around Havre and Lyons, but has not realized the hopes of its promoters, its dispatches being often illegible.
Instead of a series of parallel lines, the styles may be made to trace the successive convolutions of a fine helix, the two sheets being bent round two cylinders, which revolve in equal times, and also advance longitudinally.
|THE STUDY OF SOCIOLOGY.|
IN the foregoing eight chapters we have contemplated, under their several heads, those "Difficulties of the Social Science" which the chapter bearing that title indicated in a general way. After thus warning the student against the errors he is liable to fall into, partly because of the nature of the phenomena themselves and the conditions they are presented under, and partly because of his own nature as observer of them—which by both its original and its acquired characters causes twists of perception and judgment—it now remains to say something about the needful preliminary studies. I do not refer to studies furnishing the requisite data, but I refer to studies giving the requisite discipline. Right thinking in any matter depends very much on the habit of thought; and the habit of thought, partly natural, depends in part on the artificial influences to which the mind has been subjected.
As certainly as each person has peculiarities of bodily action that distinguish him from his fellows, so certainly has he peculiarities of mental action that give a character to his conceptions. There are tricks of thought as well as tricks of muscular movement. There are acquired mental aptitudes for seeing things under particular aspects, as there are acquired bodily aptitudes for going through evolutions after particular ways. And there are intellectual perversities produced by certain modes of treating the mind, as there are incurable awkwardnesses due to certain physical activities daily repeated.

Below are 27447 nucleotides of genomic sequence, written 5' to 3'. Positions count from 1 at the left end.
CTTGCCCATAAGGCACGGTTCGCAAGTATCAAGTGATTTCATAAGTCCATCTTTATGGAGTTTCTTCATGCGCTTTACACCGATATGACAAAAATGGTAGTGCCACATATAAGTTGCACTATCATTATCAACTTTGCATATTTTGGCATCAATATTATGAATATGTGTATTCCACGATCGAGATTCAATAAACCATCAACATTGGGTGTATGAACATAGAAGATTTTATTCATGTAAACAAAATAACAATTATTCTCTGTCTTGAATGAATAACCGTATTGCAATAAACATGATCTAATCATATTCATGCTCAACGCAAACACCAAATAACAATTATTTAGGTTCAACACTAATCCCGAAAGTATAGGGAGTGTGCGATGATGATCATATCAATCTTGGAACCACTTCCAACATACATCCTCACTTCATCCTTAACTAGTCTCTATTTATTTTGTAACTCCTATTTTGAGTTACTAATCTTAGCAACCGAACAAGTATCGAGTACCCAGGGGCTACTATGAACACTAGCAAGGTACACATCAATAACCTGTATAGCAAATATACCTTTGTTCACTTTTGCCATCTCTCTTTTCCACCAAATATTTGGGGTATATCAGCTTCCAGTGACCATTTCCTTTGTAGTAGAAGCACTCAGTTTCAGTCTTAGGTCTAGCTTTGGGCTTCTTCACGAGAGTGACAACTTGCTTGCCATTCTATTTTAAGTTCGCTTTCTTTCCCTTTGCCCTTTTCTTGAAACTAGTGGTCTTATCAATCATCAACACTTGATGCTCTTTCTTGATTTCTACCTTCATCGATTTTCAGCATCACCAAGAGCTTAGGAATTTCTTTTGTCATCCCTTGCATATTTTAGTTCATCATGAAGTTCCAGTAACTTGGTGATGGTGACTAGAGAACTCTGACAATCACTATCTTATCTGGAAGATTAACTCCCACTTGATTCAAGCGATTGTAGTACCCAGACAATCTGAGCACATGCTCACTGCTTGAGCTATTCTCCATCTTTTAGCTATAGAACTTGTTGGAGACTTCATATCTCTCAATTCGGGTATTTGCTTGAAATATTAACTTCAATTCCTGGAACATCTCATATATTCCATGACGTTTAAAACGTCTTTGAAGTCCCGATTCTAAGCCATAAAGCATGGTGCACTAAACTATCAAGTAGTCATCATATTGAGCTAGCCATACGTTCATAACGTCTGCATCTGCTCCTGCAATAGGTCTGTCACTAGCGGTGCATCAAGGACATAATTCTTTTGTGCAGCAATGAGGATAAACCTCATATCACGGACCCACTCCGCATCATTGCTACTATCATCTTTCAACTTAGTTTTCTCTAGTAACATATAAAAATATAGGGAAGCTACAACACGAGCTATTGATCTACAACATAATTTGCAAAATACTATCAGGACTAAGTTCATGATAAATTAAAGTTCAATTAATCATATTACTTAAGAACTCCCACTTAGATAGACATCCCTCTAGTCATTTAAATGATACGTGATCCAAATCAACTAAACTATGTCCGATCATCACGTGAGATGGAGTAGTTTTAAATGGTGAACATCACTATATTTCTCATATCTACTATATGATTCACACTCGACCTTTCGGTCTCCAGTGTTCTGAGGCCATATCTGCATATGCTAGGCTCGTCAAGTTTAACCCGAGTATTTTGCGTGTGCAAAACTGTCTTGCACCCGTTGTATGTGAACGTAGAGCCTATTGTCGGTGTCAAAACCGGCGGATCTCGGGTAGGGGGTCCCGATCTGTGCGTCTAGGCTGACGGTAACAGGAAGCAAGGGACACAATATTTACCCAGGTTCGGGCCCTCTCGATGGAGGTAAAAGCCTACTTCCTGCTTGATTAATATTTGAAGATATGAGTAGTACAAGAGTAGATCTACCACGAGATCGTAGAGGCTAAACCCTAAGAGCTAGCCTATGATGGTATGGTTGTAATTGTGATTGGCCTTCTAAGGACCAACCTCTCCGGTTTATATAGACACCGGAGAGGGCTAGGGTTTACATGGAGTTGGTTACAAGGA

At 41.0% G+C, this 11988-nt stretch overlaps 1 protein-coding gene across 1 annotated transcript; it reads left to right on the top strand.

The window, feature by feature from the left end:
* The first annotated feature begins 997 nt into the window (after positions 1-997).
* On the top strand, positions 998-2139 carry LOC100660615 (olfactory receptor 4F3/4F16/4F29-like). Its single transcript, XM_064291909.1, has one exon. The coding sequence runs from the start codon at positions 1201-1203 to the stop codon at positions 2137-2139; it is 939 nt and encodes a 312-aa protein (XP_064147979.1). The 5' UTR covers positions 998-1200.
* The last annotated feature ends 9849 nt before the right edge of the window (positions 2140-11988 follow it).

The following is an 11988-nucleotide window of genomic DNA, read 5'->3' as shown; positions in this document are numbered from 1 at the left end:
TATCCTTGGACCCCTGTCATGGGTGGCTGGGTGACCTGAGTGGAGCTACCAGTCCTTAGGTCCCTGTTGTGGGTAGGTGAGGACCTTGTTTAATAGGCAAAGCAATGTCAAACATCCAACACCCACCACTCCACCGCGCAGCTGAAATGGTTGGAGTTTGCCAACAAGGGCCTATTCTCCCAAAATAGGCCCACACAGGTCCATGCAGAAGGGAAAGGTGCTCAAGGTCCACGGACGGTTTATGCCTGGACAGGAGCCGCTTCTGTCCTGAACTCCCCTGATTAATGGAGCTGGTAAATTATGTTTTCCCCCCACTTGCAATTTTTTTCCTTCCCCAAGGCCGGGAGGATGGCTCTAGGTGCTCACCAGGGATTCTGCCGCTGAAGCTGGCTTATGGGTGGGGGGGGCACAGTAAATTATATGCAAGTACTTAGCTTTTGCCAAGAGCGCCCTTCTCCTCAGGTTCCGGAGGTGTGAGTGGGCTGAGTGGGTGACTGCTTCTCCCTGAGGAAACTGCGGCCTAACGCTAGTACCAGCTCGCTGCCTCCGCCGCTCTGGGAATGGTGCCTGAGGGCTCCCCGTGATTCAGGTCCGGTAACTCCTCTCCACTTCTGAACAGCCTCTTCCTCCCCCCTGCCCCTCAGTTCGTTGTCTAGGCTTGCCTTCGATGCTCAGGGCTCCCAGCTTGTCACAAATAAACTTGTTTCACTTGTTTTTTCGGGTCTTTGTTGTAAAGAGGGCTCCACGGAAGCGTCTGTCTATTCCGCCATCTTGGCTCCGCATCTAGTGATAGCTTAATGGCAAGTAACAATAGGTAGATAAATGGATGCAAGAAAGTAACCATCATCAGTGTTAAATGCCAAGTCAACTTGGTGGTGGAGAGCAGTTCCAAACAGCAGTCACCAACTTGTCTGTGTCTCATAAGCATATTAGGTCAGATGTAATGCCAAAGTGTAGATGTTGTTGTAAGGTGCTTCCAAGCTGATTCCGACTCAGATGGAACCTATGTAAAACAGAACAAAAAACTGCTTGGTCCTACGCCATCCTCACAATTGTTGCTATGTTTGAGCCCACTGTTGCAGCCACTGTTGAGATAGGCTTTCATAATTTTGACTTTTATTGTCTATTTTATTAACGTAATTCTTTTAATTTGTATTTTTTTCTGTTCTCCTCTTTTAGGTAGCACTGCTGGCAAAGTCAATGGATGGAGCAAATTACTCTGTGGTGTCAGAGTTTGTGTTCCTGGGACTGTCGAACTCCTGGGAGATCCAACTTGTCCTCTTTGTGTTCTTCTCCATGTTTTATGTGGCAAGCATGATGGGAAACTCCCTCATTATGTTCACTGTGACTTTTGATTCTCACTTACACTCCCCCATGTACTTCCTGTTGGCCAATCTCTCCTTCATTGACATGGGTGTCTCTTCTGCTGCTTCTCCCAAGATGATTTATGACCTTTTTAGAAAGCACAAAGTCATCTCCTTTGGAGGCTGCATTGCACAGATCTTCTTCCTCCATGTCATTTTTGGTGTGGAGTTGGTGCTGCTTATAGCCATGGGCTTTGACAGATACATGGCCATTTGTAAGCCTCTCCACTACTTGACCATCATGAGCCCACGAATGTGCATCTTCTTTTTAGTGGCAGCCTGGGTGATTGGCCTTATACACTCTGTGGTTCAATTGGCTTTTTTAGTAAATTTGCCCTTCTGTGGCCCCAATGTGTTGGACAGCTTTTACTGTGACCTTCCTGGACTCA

A truth ever to be remembered is, that each kind of mental discipline, besides its direct effects on the faculties brought into play, has its indirect effects on the faculties left out of play; and when special benefit is gained by extreme special discipline, there is inevitably more or less general mischief entailed on the rest of the mind by the consequent want of discipline. That antagonism between body and brain which we see in those who, pushing brain-activity to an extreme, enfeeble their bodies, and those who, pushing bodily activity to an extreme, make their brains inert, is an antagonism which holds between